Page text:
Helping bend, shape needs of Western, world

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Editor’s note: Visit the official Western COVID-19 website for the latest campus updates.

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Earlier this month, Clayton Cook and his University Machine Services team constructed a much-need bracket for a local neurosurgeon – a devise to hold a patient’s head in place during lifesaving surgery.

Just another Thursday around the shop.

“It should be the shop’s motto, ‘Don’t tell us what we can’t do,’” said the Machine Services Manager. “This piece broke; it would be a month for them to get a new one and cost $16,000 to replace. So, we said, ‘We can make the part.’”

The broken piece was brought in and, thanks to “a little reverse geometry magic,” the part was designed, shaped, made, approved and back in the operating room quickly.

“We try and touch it all,” Cook said. “That is one of the things that keeps us stable and going strong. I don’t think many folks understand what we can do for them.”

Based out of the Thompson Engineering Building, University Machine Services is an ancillary service that provides services like lab-to-pilot scale laboratory equipment; computer numerical control machining; and 3D-modelling and printing (additive manufacturing) to Western faculty and staff, London Health Sciences Centre hospitals and other industry clients.

This week, the team garnered headlines by leading the way in creating low-cost, substantively effective medical face shields to arm health-care workers in the global fight against COVID-19. For a usually low-key, behind-the-scenes operation, it was a rare and much-deserved spotlight.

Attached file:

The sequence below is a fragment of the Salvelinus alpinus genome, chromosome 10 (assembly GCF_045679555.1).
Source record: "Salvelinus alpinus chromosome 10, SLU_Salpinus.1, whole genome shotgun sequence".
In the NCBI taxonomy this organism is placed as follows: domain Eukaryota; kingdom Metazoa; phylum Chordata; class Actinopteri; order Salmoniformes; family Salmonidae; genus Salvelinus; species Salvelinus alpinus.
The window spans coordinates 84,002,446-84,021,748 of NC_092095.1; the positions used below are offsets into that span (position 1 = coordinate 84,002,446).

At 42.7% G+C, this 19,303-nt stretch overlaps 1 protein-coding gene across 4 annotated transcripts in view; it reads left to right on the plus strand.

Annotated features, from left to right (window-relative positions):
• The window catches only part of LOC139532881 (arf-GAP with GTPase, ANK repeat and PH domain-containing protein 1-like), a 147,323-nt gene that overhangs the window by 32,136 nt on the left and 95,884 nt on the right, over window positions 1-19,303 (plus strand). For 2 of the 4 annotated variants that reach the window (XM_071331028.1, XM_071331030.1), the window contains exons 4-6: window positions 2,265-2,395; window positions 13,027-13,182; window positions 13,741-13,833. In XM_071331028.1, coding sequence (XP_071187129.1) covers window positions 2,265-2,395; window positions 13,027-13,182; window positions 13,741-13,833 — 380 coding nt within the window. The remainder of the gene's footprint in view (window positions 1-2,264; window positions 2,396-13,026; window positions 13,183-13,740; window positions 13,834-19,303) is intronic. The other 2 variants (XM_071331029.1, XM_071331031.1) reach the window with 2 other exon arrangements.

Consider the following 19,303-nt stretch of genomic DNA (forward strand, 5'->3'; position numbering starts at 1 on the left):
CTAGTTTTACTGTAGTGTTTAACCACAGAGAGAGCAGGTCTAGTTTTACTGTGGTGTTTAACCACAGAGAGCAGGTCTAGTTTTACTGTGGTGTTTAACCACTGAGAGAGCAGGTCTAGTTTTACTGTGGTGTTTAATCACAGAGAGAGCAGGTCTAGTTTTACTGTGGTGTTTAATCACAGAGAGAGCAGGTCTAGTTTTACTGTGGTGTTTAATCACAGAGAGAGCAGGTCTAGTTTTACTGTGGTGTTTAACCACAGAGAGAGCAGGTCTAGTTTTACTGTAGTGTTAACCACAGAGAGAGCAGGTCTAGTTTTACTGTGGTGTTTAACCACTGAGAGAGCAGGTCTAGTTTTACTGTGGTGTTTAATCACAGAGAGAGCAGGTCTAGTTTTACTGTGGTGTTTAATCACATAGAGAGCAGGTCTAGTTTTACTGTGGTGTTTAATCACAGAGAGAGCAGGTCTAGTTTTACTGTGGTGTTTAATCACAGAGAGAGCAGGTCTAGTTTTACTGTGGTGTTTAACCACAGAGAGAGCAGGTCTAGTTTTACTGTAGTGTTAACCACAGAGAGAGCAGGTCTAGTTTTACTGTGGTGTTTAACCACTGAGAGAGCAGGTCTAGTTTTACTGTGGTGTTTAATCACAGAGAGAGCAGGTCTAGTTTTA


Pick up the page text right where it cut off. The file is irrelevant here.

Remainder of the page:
Inside the factory of University Machine Services

Paul Mayne // Western NewsUniversity Machine Services Manager Clayton Cook said his shop’s motto should be ‘Don’t tell us what we can’t do.’ This week, the team garnered headlines by leading the way in creating low-cost, substantively effective medical face shields to arm health-care workers in the global fight against COVID-19.

But this job was just the latest reflection of the creativity and drive found among the team.

“We work with everything and chase every type of material – steel, metals, plastic. Just because it’s always done this way doesn’t mean it has to,” Cook said. “Can we put different webbing through it? Can we lighten the part up? Will it keep it just as strong? We love the chase of the next technology.”

On campus, Machines Services can be found assisting teams in the Schulich School of Medicine & Dentistry and Robarts Research Institute, Engineering, Science, Facilities Management, University Hospital, Housing.

Even Western President Alan Shepard recruited the team to create the Western pin he wears, said Cook, gesturing to a thank-you note hanging just outside his office door. “He sent us a thank-you – that stuff means a lot to us around here.”

The team also remains busy with external work coming from across the city and and around the country, much of it recruited through connections with alumni. “It’s like they’re coming back for Homecoming – but they’re coming to us to do jobs.”

With 15 full-time staffers, Cook looks forward to each day wondering only “what’s the challenge today or what’s coming tomorrow.”

He continued, “It’s one of the joys of working at Western. We have a great group of people. We all come through the same gates; we need to work together. We’re meeting for new projects every day and asking, ‘Can it be done?’ We answer, ‘Sure it can.’ It’s the challenges that keep the team going.

“We have a close-knit group and it’s never one person trying to solve a problem. You’re never hiring one person to do your job; you’re hiring University Machine Services – all of us.”